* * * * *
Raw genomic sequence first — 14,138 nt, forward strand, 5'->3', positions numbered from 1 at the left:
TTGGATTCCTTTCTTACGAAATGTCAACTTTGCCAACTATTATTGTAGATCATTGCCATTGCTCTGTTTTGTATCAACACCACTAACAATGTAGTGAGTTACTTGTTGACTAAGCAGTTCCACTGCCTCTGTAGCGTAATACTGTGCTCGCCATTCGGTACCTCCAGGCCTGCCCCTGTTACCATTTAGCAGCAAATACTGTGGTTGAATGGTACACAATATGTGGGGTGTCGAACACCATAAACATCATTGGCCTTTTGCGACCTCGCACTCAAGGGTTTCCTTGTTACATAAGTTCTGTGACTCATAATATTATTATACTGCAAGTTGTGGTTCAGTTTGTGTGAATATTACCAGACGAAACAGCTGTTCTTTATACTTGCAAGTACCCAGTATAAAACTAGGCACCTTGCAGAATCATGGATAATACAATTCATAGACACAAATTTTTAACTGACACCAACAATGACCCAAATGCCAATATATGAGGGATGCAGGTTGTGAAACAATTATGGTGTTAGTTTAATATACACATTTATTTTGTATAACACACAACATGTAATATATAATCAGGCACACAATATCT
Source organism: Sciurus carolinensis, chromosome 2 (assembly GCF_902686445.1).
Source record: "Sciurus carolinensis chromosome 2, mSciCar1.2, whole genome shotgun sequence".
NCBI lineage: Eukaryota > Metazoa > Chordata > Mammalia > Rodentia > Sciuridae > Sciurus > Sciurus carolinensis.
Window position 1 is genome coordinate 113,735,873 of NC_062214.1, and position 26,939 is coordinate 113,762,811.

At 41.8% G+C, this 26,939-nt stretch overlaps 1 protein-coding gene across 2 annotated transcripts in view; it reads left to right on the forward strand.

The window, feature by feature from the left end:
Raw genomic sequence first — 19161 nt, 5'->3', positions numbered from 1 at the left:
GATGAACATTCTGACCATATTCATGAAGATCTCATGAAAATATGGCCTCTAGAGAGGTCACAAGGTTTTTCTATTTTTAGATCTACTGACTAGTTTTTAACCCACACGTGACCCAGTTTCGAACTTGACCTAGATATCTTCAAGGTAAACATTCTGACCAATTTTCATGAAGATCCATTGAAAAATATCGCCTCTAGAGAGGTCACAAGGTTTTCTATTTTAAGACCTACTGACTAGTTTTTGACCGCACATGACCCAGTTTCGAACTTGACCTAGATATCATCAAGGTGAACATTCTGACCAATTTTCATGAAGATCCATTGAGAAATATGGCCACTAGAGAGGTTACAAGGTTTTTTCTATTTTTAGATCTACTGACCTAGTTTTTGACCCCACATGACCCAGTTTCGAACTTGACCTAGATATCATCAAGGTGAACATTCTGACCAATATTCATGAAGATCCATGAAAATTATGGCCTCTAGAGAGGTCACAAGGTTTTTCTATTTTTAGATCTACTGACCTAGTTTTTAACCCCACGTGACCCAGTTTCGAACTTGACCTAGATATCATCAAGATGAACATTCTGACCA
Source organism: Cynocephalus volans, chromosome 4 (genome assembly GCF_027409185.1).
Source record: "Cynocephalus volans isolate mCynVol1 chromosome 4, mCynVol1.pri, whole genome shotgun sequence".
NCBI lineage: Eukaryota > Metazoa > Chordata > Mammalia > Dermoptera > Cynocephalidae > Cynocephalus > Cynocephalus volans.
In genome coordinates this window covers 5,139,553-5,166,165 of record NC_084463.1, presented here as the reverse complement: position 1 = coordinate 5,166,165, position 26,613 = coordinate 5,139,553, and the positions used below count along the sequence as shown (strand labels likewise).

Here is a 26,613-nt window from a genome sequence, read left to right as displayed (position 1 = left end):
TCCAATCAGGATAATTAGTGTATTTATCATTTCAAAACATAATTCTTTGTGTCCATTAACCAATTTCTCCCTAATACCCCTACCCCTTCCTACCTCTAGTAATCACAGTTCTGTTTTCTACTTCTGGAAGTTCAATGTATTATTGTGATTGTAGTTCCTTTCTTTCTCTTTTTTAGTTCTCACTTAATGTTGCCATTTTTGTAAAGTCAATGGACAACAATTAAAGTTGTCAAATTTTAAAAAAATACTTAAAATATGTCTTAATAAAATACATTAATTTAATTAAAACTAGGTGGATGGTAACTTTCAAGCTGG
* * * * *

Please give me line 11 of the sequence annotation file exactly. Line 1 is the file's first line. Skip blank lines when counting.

Source organism: Cynocephalus volans, chromosome 4 (genome assembly GCF_027409185.1).